James Lileks on recording history:

The last story I read while watching Gnat concerned a homeless man who spent his time on a huge oral history of New York, interviewing other residents of the demimonde, jotting down graffiti. His book had more than 9 million words, a great number of which were illegible to anyone but the author. Quotidian though the details may have been, an exhaustive account of New York’s long-lost details might be of interest to modern eyes, no? Pity it probably ended up in the trash bin after he died. Who would save a nutter’s jottings? And why?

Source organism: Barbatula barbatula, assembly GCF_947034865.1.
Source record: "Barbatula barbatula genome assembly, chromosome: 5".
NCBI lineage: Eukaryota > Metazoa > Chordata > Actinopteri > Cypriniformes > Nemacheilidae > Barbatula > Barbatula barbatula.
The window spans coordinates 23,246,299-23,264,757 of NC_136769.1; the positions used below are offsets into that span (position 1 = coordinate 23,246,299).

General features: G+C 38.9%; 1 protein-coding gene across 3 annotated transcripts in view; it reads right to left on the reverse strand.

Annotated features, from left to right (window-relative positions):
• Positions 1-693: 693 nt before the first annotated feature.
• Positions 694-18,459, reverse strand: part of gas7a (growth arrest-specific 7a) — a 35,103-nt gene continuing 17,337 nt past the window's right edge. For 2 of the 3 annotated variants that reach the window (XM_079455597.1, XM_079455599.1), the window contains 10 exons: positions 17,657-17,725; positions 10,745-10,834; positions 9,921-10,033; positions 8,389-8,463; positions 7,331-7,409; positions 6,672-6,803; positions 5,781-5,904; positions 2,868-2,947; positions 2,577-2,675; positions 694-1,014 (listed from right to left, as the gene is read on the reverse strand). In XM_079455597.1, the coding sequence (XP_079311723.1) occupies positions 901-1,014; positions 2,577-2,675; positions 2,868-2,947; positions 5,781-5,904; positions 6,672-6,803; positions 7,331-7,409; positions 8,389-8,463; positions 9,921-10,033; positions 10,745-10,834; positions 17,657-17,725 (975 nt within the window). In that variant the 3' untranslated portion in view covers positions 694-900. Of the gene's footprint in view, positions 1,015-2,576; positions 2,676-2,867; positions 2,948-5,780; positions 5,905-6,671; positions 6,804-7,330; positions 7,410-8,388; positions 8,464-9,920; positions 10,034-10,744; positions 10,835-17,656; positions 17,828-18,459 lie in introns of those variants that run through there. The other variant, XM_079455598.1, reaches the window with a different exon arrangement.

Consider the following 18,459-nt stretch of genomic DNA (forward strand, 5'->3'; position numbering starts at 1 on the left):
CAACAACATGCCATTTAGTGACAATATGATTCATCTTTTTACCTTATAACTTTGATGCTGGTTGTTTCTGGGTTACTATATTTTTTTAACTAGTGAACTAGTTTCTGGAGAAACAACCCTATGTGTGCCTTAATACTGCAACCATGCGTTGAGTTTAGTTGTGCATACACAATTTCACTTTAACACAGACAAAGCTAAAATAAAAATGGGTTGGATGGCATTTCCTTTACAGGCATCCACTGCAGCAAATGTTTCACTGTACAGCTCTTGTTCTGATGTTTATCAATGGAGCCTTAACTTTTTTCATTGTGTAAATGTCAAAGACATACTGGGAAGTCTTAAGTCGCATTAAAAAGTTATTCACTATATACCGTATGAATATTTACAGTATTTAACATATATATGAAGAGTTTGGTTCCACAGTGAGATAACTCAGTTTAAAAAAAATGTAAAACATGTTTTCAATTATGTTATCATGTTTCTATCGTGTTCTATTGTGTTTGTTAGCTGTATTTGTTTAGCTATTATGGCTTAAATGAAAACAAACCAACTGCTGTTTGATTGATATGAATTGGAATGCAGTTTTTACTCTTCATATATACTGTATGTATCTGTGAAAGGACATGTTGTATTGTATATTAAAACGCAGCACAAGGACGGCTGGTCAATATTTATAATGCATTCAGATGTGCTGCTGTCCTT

It's one small loss that speaks of a million others. Reading Mitchell’s work you can’t help but imagine the thousands of people who passed on the street while he sat inside talking to his subjects, taking notes; the workers in the tall towers up the street, the men under the paving stones fixing pipes, the sailors on the tugboat whose whistle could you hear, faintly, when someone opened the door at the right time. The pieces are like grains of sand that somehow describe a mile of beach.

Welcome to the internet, but its even better -- billions of nutters jotting down their stories in their own words. If you think there's a lot of crap on the net now, just wait. I envy the historian a millennium hence who gets to wade through all this dreck looking for a few gems.



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